An extensive study of the childhood cancer neuroblastoma has reinforced the challenges in treating the most aggressive forms of this childhood cancer. The disease, which begins as a cancerous tumor generally in the chest or abdomen and can spread to the bones and other areas of the body, accounts for 10 to 15 percent of all childhood cancer-related deaths. It occurs mostly in children under the age of 5.
In hopes of finding recurrent gene mutations that would suggest new targets for neuroblastoma treatments, scientists studied the DNA of children with the disease. However, contrary to expectations and hopes, the scientists found relatively few recurrent gene mutations. Now, researchers say, they have focused their research on how the tumor forms and develops, rather than genetic markers that would allow for more accurate treatments. Treatment decisions, therefore, will continue to be made on where the caner is and how it is spreading. Researchers had hoped that genetic markers would highlight specific target areas for treatment.
“This research underscores the fact that tumor cells often change rapidly over time, so more effective treatments for this aggressive cancer will need to account for the dynamic nature of neuroblastoma,” said study leader John M. Maris, M.D., director of the Center for Childhood Cancer Research at The Children’s Hospital of Philadelphia (CHOP).
Neuroblastoma strikes the peripheral nervous system, and notoriously complex, with a broad number of genes changes that can give rise to the disease.
Maris headed the multicenter research collaborative, the TARGET (Therapeutically Applicable Research to Generate Effective Treatments) initiative, which is the largest genomic study of a childhood cancer to date. The finding were released January 20 in Nature Genetics. The study analyzed DNA from 240 children with high-risk neuroblastomas. Using a combination of whole-exome, whole-genome and transcriptome sequencing, the study compared DNA from tumors with DNA in normal cells from the same patients.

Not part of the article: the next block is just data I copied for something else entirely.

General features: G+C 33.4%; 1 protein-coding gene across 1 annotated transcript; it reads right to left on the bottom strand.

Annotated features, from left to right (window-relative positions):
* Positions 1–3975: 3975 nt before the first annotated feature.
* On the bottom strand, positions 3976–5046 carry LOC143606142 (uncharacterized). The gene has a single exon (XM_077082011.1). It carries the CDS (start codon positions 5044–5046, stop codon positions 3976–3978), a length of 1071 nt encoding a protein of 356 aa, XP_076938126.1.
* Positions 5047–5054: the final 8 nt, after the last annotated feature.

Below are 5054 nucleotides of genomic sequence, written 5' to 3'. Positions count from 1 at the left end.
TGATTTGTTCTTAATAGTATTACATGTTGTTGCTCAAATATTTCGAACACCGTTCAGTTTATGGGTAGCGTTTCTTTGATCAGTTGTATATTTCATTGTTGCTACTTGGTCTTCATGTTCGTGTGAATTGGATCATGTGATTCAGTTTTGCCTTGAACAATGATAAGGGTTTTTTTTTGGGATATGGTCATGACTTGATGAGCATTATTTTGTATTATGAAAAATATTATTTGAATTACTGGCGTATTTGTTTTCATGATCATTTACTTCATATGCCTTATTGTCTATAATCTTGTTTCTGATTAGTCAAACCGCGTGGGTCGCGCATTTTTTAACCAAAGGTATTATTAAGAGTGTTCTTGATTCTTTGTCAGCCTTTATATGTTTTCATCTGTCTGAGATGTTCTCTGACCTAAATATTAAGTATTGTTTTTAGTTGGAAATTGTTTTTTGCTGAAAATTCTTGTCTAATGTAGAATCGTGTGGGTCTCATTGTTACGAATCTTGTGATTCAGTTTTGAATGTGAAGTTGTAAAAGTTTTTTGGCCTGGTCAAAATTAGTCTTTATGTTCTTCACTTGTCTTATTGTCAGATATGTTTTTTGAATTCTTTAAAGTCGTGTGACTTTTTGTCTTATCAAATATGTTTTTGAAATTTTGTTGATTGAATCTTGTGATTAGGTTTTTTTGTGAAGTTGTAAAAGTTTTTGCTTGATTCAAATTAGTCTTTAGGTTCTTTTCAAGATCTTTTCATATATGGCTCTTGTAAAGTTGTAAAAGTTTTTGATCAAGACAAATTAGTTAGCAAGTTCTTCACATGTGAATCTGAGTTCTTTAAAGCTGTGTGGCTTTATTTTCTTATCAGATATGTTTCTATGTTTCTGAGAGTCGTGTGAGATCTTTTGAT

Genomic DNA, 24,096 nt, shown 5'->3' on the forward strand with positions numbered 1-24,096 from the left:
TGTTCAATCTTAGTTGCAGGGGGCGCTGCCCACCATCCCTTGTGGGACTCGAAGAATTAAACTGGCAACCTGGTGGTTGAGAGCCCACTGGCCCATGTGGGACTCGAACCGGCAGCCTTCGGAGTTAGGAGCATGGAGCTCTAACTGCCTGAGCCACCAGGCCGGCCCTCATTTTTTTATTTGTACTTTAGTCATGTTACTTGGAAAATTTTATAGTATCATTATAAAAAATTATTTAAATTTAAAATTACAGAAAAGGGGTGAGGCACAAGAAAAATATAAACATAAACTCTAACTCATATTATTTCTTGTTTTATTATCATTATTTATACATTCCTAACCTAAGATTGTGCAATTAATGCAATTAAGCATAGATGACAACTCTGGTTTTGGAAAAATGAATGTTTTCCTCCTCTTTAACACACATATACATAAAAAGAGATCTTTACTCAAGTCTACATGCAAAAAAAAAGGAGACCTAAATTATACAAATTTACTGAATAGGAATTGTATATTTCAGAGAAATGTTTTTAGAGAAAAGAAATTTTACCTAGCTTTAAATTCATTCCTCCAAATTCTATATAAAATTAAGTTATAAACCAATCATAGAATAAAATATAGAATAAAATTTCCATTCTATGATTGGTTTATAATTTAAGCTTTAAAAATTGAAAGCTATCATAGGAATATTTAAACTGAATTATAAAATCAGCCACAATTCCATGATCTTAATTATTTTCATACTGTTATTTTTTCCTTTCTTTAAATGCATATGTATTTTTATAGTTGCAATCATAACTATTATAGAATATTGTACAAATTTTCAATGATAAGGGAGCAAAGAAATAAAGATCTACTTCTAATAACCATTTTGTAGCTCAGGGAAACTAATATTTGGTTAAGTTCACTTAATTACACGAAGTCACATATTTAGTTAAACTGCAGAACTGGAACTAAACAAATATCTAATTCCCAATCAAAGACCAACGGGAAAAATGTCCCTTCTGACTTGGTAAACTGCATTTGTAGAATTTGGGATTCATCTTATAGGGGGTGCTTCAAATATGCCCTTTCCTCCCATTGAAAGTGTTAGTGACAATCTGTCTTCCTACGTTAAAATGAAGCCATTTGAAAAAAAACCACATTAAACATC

Researchers at CHOP and other centers previously discovered neuroblastoma-causing mutations, such as those in the ALK gene. When this occurs, oncologists can provide effective treatment tailored specifically to one child’s genetic profile. Researchers were hoping this study would expand on those earlier findings.
“A few years ago, we thought we would be able to sequence the genomes of individual patients with neuroblastoma, detect their specific cancer-causing mutations, and then select from a menu of treatments,” said Maris.
However, while the researchers confirmed that roughly 10 percent of the study’s neuroblastoma patients had ALK mutations, and found that a handful of other gene mutations each accounted for percentages in the single digits, there were relatively few recurrent mutations in somatic (non-germline) cells. “The relative paucity of recurrent mutations challenges the concept that druggable targets can be defined in each patient by DNA sequencing alone,” wrote the researchers.
“Personalized medicine is more complex than we had hoped,” Maris summarizes. “While there are successes such as those in treating patients whose tumors harbor ALK mutations, this study implies that we must think very differently about how we’ll use genomics to define treatment.”
Researchers are now back to understanding the disease, and basing treatments on how the cancer spreads and which parts of the body are effected. While the overall cancer death rate is slowly declining, neuroblastoma is still the deadliest form of childhood cancer.